A quiet, solitary life can make your mind run through a lot of hoops. From the life you have lived all the way to what you’ll eat for dinner, many thoughts can enter the mind when you’re sitting alone in the house. This makes the home an important space that can act as the sanctuary that can allow the madness of spiraling thoughts and still be the catalyst to make that silver lining gleam once again. An interview with one of the most sartorial experts in the country, this tastemaker gives us a glimpse into his life during the pandemic and how an artful abode can have positive effects on a solitary life during the lockdown. 

Before the pandemic started, he had just moved into a new condo. The lockdown allowed for a chance to evaluate his needs and gain a shift in his home’s interior design arrangement–an urge that transformed his shoe and fashion crazy personality into one that also admires the beauty of interior design. Recently, he has focused on updating many of his own furniture pieces with long-lasting Italian brands and mid-century style chairs.

“Because of this pandemic, I realized that life is really short and we should therefore enjoy the fruits of our labor. I felt my dining area, which then only had a couple of artworks, lacked that oomph factor.” he says, “Lockdown came, then all these nice pieces got offered in my Viber chat group for the benefit of our healthcare workers. I figured it’s a nice way to add some pieces to my collection without the guilt. A few months into the lockdown, I was able to fill up one wall from top to bottom.”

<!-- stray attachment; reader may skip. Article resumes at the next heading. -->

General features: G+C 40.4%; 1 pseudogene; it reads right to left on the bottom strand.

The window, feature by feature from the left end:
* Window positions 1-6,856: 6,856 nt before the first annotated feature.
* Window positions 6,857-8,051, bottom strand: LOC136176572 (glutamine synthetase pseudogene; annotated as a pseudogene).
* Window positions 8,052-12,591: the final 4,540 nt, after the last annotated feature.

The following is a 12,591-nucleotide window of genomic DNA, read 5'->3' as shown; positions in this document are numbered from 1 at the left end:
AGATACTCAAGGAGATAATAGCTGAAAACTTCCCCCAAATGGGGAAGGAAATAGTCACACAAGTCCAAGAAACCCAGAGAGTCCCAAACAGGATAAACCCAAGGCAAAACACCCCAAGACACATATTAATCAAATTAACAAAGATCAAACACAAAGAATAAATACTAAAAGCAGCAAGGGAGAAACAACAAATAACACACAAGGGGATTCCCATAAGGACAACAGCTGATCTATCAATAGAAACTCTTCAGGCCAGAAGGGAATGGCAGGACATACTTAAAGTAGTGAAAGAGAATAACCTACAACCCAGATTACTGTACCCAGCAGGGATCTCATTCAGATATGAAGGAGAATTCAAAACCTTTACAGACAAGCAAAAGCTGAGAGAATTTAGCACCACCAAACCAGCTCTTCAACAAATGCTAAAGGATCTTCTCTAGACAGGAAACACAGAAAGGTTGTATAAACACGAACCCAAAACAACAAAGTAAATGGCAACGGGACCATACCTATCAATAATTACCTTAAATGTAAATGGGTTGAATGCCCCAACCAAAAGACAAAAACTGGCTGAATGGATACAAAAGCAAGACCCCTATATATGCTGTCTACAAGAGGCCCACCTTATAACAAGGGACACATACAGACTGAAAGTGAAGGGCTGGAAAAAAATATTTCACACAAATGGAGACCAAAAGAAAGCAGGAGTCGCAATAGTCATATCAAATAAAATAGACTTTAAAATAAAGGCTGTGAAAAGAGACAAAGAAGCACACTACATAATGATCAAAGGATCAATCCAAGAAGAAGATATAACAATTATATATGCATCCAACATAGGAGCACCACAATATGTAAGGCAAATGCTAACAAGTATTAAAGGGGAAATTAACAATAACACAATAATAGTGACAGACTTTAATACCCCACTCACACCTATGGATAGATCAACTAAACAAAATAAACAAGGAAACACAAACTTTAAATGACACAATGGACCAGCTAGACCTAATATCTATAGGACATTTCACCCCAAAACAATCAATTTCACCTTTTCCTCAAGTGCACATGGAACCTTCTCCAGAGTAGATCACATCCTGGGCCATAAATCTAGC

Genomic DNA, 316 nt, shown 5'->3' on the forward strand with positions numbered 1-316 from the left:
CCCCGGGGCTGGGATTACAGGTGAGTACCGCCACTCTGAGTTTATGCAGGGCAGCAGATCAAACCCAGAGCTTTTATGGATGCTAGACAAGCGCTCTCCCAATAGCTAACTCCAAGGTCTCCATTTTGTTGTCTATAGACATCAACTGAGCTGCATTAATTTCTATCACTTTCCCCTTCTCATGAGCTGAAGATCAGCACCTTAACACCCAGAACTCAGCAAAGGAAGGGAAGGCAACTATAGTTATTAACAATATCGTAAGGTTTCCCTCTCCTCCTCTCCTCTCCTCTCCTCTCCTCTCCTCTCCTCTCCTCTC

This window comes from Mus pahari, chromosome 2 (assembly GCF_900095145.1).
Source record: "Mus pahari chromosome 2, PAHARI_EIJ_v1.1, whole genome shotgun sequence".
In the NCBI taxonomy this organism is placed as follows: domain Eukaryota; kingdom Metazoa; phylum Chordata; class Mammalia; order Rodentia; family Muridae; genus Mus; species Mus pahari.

Personal touches like these are what makes a simple residence ’abode’. As a sanctuary, an abode should merely be the jewel box working as a safety hold for the items the homeowner has collected over the years of their life. For him, the sanctuary was one designed by Jamie Tan but despite the assistance from Tan, this homeowner’s personal effects were still the pieces that breathed life into the home.

“Your artworks, furniture, and accessories should have a story to tell. In my case, I have kept some of the pieces from my first home, a couple from trips abroad, vintage pieces from auctions, etc.”

Though some people have fled to the province in the hopes of living a more peaceful life, he is one of the Manila folk who are still in love with city life. 

Photos by Ed Simon

For more details about this Artful Abode feature, click here to view BluPrint’s latest e-mag issue.

Notes about the Contributor

Daniel Lampa

Art enthusiast and into Fashion, French Culture, Mid-century modern design and spends a lot of his time curating his home in Manila and LA. He lives with his 3 dogs, Coco, Yohji and Junya.

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